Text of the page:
In April 2005, the FDA released a concept paper that outlined specific strategies for the codevelopment of drugs and diagnostic devices. In the first quarter of this year, the agency expects to release a codevelopment guidance document that incorporates feedback from the pharmaceutical industry. Recently, Executive Editor Randall C Willis spoke with one of the authors of the concept paper, Dr. Felix Frueh, associate director of genomics at the Center for Drug Evaluation and Regulation (CDER).
DDN: What prompted the creation of the concept paper?
Frueh: Thinking about pharmacogenomics and pharmacogenetics, it is pretty obvious to anyone that drug-diagnostic codevelopment is only going to happen if you have something to test for. For example, if you are defining a subpopulation that responds to treatment or is exposed to a risk, you need to have some means to identify and characterize that subpopulation. You need to find a test that allows you to group the people. If you want to have that associated with a drug, you need to co-develop the drug and the test. What we're really talking about are projects where a test is required for the use of the drug, as is the case for Herceptin.
DDN: What are the advantages of codevelopment?
Frueh: I believe that the market is changing. Companies are realizing that drugs really are effective only for maybe half of the people who are actually taking them. What happens next is a trial-and-error situation where you lower or raise the dose if it doesn't work, or you change the drug. But the treatment is definitely not as good as it could be.
The realization that genomics could be the critical factor in how people react to drugs is here, and I think that we're at the brink of this knowledge being used in drug development for a variety of reasons, including that you want your efficacy signal to be bigger and you want to avoid toxicity. These, in my mind, are the two major drivers that make it very obvious why I would want to use pharmacogenomics.
So, I think that the advantages of co-development in that sense are finding the best possible strategy to have a tool ready at the time that the drug is getting approved so that you don't have any delay. It's not all that special, in that sense. It's just the coordination, the strategic approach to development in a time when perhaps it's not 100% certain that you have the exact biomarker. During drug development, you're developing not only the drug but also the biomarker itself, so that poses a little bit of a challenge for developing the tool that ultimately is going to be used as a test.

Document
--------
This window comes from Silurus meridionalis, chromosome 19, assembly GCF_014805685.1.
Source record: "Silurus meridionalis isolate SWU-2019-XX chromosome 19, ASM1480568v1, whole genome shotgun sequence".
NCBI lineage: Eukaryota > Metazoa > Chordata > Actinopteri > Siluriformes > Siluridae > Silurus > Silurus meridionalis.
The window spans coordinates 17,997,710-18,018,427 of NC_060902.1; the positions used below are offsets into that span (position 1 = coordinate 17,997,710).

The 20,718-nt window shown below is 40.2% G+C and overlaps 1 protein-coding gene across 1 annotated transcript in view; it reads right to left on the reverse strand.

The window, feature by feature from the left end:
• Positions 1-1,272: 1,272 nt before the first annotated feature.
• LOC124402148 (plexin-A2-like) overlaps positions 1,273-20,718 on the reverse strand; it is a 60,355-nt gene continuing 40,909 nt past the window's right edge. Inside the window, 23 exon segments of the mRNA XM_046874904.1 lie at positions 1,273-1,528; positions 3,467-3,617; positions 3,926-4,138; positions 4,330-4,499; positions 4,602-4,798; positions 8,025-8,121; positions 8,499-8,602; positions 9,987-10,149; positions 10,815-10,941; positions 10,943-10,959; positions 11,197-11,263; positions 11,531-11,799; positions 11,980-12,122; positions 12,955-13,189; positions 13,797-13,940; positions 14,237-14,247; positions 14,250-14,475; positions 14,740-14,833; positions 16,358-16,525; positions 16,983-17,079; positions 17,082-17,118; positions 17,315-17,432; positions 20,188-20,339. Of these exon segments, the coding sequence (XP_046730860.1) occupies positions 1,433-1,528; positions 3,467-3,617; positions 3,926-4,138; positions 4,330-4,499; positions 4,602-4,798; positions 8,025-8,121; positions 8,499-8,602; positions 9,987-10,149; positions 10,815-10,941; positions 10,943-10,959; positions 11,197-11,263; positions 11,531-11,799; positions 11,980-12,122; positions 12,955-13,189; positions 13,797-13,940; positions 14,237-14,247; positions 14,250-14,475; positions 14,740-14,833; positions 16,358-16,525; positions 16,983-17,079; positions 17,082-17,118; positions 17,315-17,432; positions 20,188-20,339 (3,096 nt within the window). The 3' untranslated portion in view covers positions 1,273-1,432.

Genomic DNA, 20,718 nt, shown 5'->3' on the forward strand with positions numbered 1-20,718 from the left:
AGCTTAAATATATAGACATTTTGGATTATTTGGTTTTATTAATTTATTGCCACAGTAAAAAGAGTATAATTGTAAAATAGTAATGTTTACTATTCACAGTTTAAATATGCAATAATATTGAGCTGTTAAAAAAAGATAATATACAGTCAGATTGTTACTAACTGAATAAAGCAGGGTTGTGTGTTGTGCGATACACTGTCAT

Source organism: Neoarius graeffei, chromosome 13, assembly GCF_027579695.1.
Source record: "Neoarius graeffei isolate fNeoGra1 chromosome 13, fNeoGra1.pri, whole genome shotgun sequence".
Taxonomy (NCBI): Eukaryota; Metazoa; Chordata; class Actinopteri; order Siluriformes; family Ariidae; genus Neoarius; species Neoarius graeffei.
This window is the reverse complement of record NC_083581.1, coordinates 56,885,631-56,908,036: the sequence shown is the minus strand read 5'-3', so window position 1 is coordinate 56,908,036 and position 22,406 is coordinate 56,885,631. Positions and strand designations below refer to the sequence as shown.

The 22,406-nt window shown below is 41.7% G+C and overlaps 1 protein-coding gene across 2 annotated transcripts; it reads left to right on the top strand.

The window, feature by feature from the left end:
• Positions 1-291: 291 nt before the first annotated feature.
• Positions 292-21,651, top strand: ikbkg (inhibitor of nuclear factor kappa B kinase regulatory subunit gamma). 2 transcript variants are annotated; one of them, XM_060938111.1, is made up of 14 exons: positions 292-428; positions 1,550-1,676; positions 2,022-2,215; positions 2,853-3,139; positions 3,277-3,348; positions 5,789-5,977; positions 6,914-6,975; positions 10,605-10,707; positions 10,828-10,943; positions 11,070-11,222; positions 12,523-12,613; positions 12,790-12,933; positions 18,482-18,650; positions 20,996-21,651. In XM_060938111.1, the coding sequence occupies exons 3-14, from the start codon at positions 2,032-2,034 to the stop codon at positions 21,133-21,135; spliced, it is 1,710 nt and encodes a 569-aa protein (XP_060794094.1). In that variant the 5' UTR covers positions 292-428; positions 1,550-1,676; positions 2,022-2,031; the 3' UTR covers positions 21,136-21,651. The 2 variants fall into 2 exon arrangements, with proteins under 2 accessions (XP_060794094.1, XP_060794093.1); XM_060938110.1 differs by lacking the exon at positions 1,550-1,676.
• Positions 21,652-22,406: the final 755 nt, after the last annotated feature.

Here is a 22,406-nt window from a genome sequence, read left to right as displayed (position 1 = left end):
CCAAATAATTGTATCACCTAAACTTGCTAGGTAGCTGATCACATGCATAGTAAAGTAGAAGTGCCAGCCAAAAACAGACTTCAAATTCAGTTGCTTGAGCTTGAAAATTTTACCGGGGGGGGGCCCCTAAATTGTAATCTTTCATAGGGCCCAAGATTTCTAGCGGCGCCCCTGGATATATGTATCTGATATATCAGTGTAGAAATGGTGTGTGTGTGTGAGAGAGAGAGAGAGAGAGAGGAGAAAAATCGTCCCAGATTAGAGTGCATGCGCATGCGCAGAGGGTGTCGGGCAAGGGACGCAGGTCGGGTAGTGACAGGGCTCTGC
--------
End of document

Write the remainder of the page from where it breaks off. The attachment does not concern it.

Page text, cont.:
DDN: The timelines involved in developing a drug (10-15 y) and an assay (1-3 y), however, are out of sync.
Frueh: We've received a lot of comments on this point. My view is that if we don't try to achieve was seems to be the distant future today, then we're not really going to change the way that we're doing business today.
I absolutely agree that there is a discrepancy between the development times. Someone once told me that the half-life of a device before it becomes updated and improved is 18 months. Naturally, that poses a challenge on the strategy of co-development. However, I think it also illustrates the flexibility of the device industry.
I feel it's very likely that because the device development time is much shorter than the drug development time, you're actually going to see device improvements over the period of time that the drug is being developed and very likely after the drug is on the market. We've seen that with Herceptin.
DDN: Will product regulation across FDA centers present any special challenges?
Frueh: It will pose a challenge, but we're preparing ourselves and are well prepared today. The interdisciplinary pharmacogenomics reading group, which was created to review voluntary genomic data submissions, is actually an FDA-wide organization with representatives from CDER, CBER, OCP, and CDHR, so we're already working very closely. In fact, the two people who have been the driving force in getting the concept paper written are Larry Lesko, director of the Office of Clinical Pharmacology and Biopharmaceutics at CDER, and Steve Gottman, director of the Office of In Vitro Diagnostics in CDHR. So you can see already the duality in the approach to actually getting these things done.
DDN: Do you expect the approval process for codeveloped products be more or less complicated than for individual products?
Frueh: I'm an optimist, so I think it gets easier simply because one thing you have to demonstrate for market approval for a device is clinical utility. Well, if you use the device in a clinical setting such as a clinical trial, you're done. There is nothing better than having that compelling evidence that you need for getting a drug on the market also associated with the device itself.
Vice versa, if the device works well, you're probably going to be able to generate better clinical data that is going to help you get the drug approved. So I see it as a synergistic effect—again, if you get the strategy right—and that's one of the reasons we wrote the concept paper and are in the process of writing it into a draft guidance document.
DDN: How has the industry responded to the concept paper to date?
The response was generally very positive, but it was also very critical. It wasn't our intention to something that we know is not the optimal situation. We don't want to encourage something that we believe can be improved. One thing that these documents do is stimulate very good discussion. What we really very much appreciate is the feedback that we get from the stakeholders because that is what tells us where we stand and that's critically important.